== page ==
Earl Weaver

Pitching, defense, and the three-run homer were the Holy Trinity of Earl Weaver’s managing philosophy.

Earl Sidney Weaver was born in St. Louis, Missouri, August 14, 1930.  The son of a drycleaner, he attended Beaumont High School—an entity within the St. Louis Public School system that produced 14 players, one executive and two managers, including Dick Williams—that would reach the major leagues.  At 17, Weaver was signed by the St. Louis Cardinals–whose uniforms were cleaned by his father–and assigned to their Class D affiliate in the Illinois State League.  Weaver was a good-fielding, light-hitting second baseman who played six seasons in the Cardinals organization before being traded to Pittsburgh, where he toiled for three more seasons, never rising above the AA level.  He was batting .228 for the New Orleans Pelicans and was ready to leave baseball when the Baltimore Orioles hired him, at 26, to manage their Class D club in tiny Fitzgerald, Georgia, for the 1957 season.  Weaver slowly worked his way up the ladder while the Orioles stockpiled talent.  Following four seasons managing AA Elmira and two more at the helm of the AAA Rochester Red Wings, Earl Weaver was promoted to Baltimore’s big league club as first base coach for the 1968 season.

Baltimore had swept Sandy Koufax [Daily Dose, January 19] and the defending-champion Los Angeles Dodgers in 1966 to claim the franchises’ first World Series title.  The team struggled for the next year and a half and, midway through the 1968 campaign, tapped Earl Weaver to replace Hank Bauer as manager.  The O’s were loaded when he took over.  Jim Palmer, Mike Cuellar and Dave McNally were three of the finest starting pitchers in baseball, while Mark Belanger, Paul Blair, Brooks Robinson and Davey Johnson were Gold Glovers.  Frank Robinson [Daily Dose, August 31] and John “Boog” Powell supplied the offensive firepower.  Weaver was 37 when he took the reins in Baltimore, just five years older than Frank Robinson, who was his best player.  In their first full season under Weaver, the Orioles won a franchise-record 109 games and went to the World Series, where they lost to the “Miracle Mets” [Daily Dose, April 11].  A dynasty was born, as the Orioles appeared in three straight World Series,  including a win over Cincinnati’s Big Red Machine in the 1970 Fall Classic.  In Weaver’s first three full seasons, the O’s won 318 games and three AL pennants.  Palmer won three Cy Young Awards [Daily Dose, July 6] while playing for Weaver, often butting heads with his fiery skipper. “The only thing Earl Weaver knows about a curveball is that he couldn’t hit it,” said Palmer.  In 1973 and 1974, the O’s lost to the eventual World Champion Oakland Athletics—baseball’s next dynasty—in the playoffs.  At 49, Weaver guided the Birds to the fourth and final World Series of his career, where Baltimore lost to Willie Stargell [Daily Dose, January 13] and the 1979 “We Are Family” Pittsburgh Pirates in seven games.  He remained at the helm until stepping aside in 1982.  “It’s what you learn after you know it all that counts,” said Weaver upon retiring.  He made an ill-fated return to the Baltimore dugout in 1985 before retiring permanently following the 1986 campaign.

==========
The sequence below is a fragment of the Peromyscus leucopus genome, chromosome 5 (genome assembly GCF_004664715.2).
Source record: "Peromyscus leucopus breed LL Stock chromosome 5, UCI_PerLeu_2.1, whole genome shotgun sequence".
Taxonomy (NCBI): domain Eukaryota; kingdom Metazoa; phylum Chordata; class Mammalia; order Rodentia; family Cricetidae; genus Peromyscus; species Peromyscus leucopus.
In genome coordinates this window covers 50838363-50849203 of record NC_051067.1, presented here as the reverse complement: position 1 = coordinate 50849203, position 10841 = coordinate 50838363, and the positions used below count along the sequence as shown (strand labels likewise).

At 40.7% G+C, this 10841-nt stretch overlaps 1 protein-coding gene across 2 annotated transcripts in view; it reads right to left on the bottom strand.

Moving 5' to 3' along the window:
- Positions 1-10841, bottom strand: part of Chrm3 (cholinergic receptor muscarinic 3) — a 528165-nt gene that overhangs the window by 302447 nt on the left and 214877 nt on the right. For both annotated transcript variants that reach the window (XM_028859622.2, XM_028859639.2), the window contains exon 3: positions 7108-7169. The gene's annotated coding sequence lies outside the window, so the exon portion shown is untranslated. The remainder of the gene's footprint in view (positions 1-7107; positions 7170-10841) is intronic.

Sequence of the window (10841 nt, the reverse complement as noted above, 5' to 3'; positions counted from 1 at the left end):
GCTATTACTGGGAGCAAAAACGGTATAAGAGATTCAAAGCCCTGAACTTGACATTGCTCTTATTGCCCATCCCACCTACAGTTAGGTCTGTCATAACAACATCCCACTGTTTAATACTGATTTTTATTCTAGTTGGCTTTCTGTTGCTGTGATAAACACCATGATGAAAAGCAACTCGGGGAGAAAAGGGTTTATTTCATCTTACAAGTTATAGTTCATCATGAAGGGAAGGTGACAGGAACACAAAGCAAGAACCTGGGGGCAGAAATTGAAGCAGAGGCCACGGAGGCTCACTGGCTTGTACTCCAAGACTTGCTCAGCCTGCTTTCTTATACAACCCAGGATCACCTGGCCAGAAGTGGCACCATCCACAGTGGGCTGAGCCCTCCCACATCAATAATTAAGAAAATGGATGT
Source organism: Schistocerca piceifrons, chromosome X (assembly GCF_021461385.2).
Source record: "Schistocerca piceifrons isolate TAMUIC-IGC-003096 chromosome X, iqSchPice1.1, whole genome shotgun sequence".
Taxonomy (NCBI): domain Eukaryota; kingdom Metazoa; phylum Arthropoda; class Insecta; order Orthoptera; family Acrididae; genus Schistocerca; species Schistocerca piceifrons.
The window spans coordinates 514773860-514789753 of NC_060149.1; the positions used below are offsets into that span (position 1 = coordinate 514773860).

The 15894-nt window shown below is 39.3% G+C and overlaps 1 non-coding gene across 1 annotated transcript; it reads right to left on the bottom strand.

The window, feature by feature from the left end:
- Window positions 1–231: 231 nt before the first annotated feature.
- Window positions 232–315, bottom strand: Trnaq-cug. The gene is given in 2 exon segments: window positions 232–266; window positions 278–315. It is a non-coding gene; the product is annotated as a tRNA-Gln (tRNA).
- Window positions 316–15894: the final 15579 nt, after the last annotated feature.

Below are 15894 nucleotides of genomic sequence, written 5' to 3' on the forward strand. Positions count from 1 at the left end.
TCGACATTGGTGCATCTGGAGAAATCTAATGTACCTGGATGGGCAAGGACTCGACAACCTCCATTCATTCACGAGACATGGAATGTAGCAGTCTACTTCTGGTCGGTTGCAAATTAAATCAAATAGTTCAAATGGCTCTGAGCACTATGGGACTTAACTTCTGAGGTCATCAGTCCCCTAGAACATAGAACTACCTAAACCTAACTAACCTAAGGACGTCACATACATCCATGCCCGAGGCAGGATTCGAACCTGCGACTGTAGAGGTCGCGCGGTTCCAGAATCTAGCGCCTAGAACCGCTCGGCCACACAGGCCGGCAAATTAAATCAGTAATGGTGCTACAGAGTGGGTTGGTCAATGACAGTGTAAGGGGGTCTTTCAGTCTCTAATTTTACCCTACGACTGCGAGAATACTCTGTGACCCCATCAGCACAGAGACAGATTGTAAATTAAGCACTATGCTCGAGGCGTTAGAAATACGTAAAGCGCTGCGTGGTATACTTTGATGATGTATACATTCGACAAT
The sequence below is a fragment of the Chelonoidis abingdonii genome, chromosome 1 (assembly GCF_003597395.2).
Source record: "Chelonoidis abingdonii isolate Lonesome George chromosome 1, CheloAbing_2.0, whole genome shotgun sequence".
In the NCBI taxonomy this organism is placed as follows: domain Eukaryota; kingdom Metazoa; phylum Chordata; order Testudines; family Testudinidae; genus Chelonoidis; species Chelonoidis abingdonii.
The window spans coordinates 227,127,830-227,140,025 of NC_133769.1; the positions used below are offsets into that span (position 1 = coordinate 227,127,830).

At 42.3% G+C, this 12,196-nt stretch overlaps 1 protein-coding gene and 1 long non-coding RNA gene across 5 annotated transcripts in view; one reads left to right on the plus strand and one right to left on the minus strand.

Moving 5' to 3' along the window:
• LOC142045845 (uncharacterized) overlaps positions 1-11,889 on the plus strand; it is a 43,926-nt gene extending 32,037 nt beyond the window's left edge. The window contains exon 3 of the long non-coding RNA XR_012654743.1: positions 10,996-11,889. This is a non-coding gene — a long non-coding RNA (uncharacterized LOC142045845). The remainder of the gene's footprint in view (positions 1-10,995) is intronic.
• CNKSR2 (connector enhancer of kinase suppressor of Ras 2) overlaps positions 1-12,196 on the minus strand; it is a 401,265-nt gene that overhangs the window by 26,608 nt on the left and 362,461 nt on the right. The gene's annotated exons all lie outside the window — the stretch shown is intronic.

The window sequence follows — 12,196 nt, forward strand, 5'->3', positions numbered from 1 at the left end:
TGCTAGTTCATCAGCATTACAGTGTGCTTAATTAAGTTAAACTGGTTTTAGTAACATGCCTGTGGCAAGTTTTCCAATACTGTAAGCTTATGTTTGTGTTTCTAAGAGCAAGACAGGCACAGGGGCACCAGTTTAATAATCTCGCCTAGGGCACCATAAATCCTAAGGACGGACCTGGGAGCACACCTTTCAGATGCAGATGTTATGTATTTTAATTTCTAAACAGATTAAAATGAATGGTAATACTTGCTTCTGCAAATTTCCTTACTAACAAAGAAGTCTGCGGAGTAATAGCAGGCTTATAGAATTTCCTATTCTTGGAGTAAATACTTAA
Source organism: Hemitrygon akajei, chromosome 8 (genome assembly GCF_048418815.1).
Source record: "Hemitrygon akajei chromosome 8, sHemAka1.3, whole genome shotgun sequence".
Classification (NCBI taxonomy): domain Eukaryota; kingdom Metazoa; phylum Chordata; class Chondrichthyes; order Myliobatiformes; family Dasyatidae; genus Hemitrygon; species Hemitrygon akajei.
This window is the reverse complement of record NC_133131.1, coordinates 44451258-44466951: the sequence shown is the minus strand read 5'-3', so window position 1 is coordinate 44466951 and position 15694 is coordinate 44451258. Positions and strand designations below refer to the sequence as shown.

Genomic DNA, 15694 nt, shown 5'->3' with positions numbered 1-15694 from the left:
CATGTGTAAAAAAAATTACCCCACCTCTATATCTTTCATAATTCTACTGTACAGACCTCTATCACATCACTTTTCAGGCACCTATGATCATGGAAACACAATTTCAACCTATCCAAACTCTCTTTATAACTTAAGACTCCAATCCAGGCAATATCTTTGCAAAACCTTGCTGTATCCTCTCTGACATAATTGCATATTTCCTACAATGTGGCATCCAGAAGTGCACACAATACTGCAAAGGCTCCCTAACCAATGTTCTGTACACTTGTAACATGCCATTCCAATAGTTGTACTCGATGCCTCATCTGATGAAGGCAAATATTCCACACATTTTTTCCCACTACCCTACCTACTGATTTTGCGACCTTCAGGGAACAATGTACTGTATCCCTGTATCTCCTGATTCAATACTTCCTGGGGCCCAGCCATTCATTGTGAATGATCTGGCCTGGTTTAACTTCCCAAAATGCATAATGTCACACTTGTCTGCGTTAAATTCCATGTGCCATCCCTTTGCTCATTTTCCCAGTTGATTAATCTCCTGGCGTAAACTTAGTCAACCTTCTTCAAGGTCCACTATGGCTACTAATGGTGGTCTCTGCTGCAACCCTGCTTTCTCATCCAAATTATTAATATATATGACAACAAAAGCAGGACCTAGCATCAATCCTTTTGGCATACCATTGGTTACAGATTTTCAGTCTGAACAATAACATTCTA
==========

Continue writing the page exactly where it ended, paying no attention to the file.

Earl Weaver played Moneyball long before the term had been coined.  His teams ranked near the top of MLB in walks and on-base percentage.  He eschewed the hit-and-run, stolen base, and sacrifice bunt—small ball—in favor of the big inning.  He preached pitching and defense.  “Nobody likes to hear it, because it’s dull,” said Weaver, “but the reason you win or lose is darn near always the same thing—pitching.”  In 1971, each of Baltimore’s four starting pitchers won 20 games, a feat accomplished only once before—by the 1920 Chicago Cubs—and will never be matched again.  The 5’6” skipper was relaxed with players but tough on umpires.  He was once ejected for smoking a cigarette in the dugout, which is against MLB rules.  The next day, he delivered his lineup card to the umpire with a candy cigarette in his mouth and was tossed again.  Weaver set the American League record with 91 career ejections and was once tossed from both games of a doubleheader.  Mr. Weaver came to the Orioles as a first base coach and left as the winningest manager in franchise history.  He had five 100-win seasons, won six AL East titles and guided the Birds to four pennants.  Weaver’s all-time winning percentage is .583—ninth best of all time—and his average of just over 94 wins a season is the best in history.  He was named AL Manager of the Year three times and was elected to the Baseball Hall of Fame in 1996.  Earl Sidney Weaver died of a heart attack in the early morning hours of January 19, 2013, while on an Orioles’ fantasy cruise in the Caribbean.  He was 82.  Sadly, another Hall of Famer, former St. Louis Cardinals’ great Stan Musial, died later that day.

Pat Kelly was a veteran outfielder for the Baltimore Orioles in the late 1970s.  Kelly was a bachelor who had given up drinking and carousing after having had a Christian reawakening in 1975.  Earl Weaver smoked and cussed incessantly.  One day in 1979, Kelly approached his manager in the Baltimore clubhouse, full of spirituality.  “Earl, it’s great to walk with the Lord,” confessed Kelly, “it’s great to walk with Jesus.”  Weaver paused a moment after Kelly’s comment.  “Pat,” deadpanned Weaver, “I’d rather you walk with the bases loaded.”

On this date in 1968, Earl Weaver replaced Hank Bauer as manager of the Baltimore Orioles.

“On my tombstone, just write, “The sorest loser that ever lived.”- Earl Weaver